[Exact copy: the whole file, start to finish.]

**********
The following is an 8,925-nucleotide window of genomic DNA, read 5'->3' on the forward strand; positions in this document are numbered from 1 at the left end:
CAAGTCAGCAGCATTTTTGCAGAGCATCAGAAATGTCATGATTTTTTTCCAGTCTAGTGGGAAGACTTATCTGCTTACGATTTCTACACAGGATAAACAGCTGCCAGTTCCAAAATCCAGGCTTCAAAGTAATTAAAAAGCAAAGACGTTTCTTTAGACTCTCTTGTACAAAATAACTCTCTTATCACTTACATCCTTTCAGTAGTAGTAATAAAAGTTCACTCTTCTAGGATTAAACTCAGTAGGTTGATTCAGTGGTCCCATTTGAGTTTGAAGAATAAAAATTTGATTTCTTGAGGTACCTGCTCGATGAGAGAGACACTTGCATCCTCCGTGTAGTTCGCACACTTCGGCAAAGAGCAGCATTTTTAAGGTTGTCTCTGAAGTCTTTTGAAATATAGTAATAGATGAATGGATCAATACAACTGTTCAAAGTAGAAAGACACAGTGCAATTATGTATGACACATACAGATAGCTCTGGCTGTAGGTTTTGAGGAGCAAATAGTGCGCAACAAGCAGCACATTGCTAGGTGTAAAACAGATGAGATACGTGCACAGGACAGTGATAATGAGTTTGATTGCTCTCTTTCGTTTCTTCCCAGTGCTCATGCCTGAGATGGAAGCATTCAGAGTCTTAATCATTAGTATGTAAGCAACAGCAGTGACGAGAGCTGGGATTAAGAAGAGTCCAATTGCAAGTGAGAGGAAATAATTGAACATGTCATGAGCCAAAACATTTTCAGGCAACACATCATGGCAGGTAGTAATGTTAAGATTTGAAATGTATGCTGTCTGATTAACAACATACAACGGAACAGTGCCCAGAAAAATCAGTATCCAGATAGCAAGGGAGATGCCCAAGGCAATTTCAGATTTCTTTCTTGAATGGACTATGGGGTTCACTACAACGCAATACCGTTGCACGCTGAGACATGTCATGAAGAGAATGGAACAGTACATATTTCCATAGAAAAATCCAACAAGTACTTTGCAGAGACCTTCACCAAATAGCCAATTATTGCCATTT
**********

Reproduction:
The following is an 8,925-nucleotide window of genomic DNA, read 5'->3' on the forward strand; positions in this document are numbered from 1 at the left end:
CAAGTCAGCAGCATTTTTGCAGAGCATCAGAAATGTCATGATTTTTTTCCAGTCTAGTGGGAAGACTTATCTGCTTACGATTTCTACACAGGATAAACAGCTGCCAGTTCCAAAATCCAGGCTTCAAAGTAATTAAAAAGCAAAGACGTTTCTTTAGACTCTCTTGTACAAAATAACTCTCTTATCACTTACATCCTTTCAGTAGTAGTAATAAAAGTTCACTCTTCTAGGATTAAACTCAGTAGGTTGATTCAGTGGTCCCATTTGAGTTTGAAGAATAAAAATTTGATTTCTTGAGGTACCTGCTCGATGAGAGAGACACTTGCATCCTCCGTGTAGTTCGCACACTTCGGCAAAGAGCAGCATTTTTAAGGTTGTCTCTGAAGTCTTTTGAAATATAGTAATAGATGAATGGATCAATACAACTGTTCAAAGTAGAAAGACACAGTGCAATTATGTATGACACATACAGATAGCTCTGGCTGTAGGTTTTGAGGAGCAAATAGTGCGCAACAAGCAGCACATTGCTAGGTGTAAAACAGATGAGATACGTGCACAGGACAGTGATAATGAGTTTGATTGCTCTCTTTCGTTTCTTCCCAGTGCTCATGCCTGAGATGGAAGCATTCAGAGTCTTAATCATTAGTATGTAAGCAACAGCAGTGACGAGAGCTGGGATTAAGAAGAGTCCAATTGCAAGTGAGAGGAAATAATTGAACATGTCATGAGCCAAAACATTTTCAGGCAACACATCATGGCAGGTAGTAATGTTAAGATTTGAAATGTATGCTGTCTGATTAACAACATACAACGGAACAGTGCCCAGAAAAATCAGTATCCAGATAGCAAGGGAGATGCCCAAGGCAATTTCAGATTTCTTTCTTGAATGGACTATGGGGTTCACTACAACGCAATACCGTTGCACGCTGAGACATGTCATGAAGAGAATGGAACAGTACATATTTCCATAGAAAAATCCAACAAGTACTTTGCAGAGACCTTCACCAAATAGCCAATTATTGCCATTT